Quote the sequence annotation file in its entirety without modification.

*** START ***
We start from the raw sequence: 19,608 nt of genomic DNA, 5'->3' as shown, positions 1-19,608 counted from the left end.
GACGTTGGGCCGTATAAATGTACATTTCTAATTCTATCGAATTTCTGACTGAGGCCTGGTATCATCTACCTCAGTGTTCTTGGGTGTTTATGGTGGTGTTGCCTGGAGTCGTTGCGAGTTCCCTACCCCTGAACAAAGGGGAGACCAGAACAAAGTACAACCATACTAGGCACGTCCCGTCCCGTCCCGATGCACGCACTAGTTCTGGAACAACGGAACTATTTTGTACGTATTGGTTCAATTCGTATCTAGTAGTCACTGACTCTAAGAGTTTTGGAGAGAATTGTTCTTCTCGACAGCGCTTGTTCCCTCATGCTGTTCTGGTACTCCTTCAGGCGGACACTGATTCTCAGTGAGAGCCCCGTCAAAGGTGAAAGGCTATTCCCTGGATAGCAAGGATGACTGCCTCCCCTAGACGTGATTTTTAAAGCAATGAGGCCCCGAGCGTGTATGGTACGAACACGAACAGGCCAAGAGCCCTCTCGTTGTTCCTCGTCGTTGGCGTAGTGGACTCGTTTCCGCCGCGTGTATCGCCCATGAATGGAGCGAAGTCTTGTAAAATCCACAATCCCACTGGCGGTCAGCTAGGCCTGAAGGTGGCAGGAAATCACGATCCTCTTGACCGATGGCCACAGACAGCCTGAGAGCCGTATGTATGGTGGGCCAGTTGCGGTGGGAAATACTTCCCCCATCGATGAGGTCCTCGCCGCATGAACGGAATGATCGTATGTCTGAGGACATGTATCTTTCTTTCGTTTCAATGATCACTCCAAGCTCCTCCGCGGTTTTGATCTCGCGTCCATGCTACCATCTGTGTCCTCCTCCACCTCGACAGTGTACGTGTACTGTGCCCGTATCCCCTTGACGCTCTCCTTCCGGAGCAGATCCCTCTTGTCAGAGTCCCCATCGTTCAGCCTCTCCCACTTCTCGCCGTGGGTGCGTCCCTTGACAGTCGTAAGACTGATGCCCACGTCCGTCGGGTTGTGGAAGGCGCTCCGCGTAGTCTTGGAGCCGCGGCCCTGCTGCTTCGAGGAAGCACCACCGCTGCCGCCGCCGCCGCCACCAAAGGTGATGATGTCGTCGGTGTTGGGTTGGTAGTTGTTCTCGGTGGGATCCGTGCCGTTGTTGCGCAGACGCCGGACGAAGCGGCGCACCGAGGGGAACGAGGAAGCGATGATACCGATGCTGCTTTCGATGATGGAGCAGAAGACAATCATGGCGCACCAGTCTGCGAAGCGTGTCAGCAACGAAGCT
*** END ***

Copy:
We start from the raw sequence: 19,608 nt of genomic DNA, 5'->3' as shown, positions 1-19,608 counted from the left end.
GACGTTGGGCCGTATAAATGTACATTTCTAATTCTATCGAATTTCTGACTGAGGCCTGGTATCATCTACCTCAGTGTTCTTGGGTGTTTATGGTGGTGTTGCCTGGAGTCGTTGCGAGTTCCCTACCCCTGAACAAAGGGGAGACCAGAACAAAGTACAACCATACTAGGCACGTCCCGTCCCGTCCCGATGCACGCACTAGTTCTGGAACAACGGAACTATTTTGTACGTATTGGTTCAATTCGTATCTAGTAGTCACTGACTCTAAGAGTTTTGGAGAGAATTGTTCTTCTCGACAGCGCTTGTTCCCTCATGCTGTTCTGGTACTCCTTCAGGCGGACACTGATTCTCAGTGAGAGCCCCGTCAAAGGTGAAAGGCTATTCCCTGGATAGCAAGGATGACTGCCTCCCCTAGACGTGATTTTTAAAGCAATGAGGCCCCGAGCGTGTATGGTACGAACACGAACAGGCCAAGAGCCCTCTCGTTGTTCCTCGTCGTTGGCGTAGTGGACTCGTTTCCGCCGCGTGTATCGCCCATGAATGGAGCGAAGTCTTGTAAAATCCACAATCCCACTGGCGGTCAGCTAGGCCTGAAGGTGGCAGGAAATCACGATCCTCTTGACCGATGGCCACAGACAGCCTGAGAGCCGTATGTATGGTGGGCCAGTTGCGGTGGGAAATACTTCCCCCATCGATGAGGTCCTCGCCGCATGAACGGAATGATCGTATGTCTGAGGACATGTATCTTTCTTTCGTTTCAATGATCACTCCAAGCTCCTCCGCGGTTTTGATCTCGCGTCCATGCTACCATCTGTGTCCTCCTCCACCTCGACAGTGTACGTGTACTGTGCCCGTATCCCCTTGACGCTCTCCTTCCGGAGCAGATCCCTCTTGTCAGAGTCCCCATCGTTCAGCCTCTCCCACTTCTCGCCGTGGGTGCGTCCCTTGACAGTCGTAAGACTGATGCCCACGTCCGTCGGGTTGTGGAAGGCGCTCCGCGTAGTCTTGGAGCCGCGGCCCTGCTGCTTCGAGGAAGCACCACCGCTGCCGCCGCCGCCGCCACCAAAGGTGATGATGTCGTCGGTGTTGGGTTGGTAGTTGTTCTCGGTGGGATCCGTGCCGTTGTTGCGCAGACGCCGGACGAAGCGGCGCACCGAGGGGAACGAGGAAGCGATGATACCGATGCTGCTTTCGATGATGGAGCAGAAGACAATCATGGCGCACCAGTCTGCGAAGCGTGTCAGCAACGAAGCT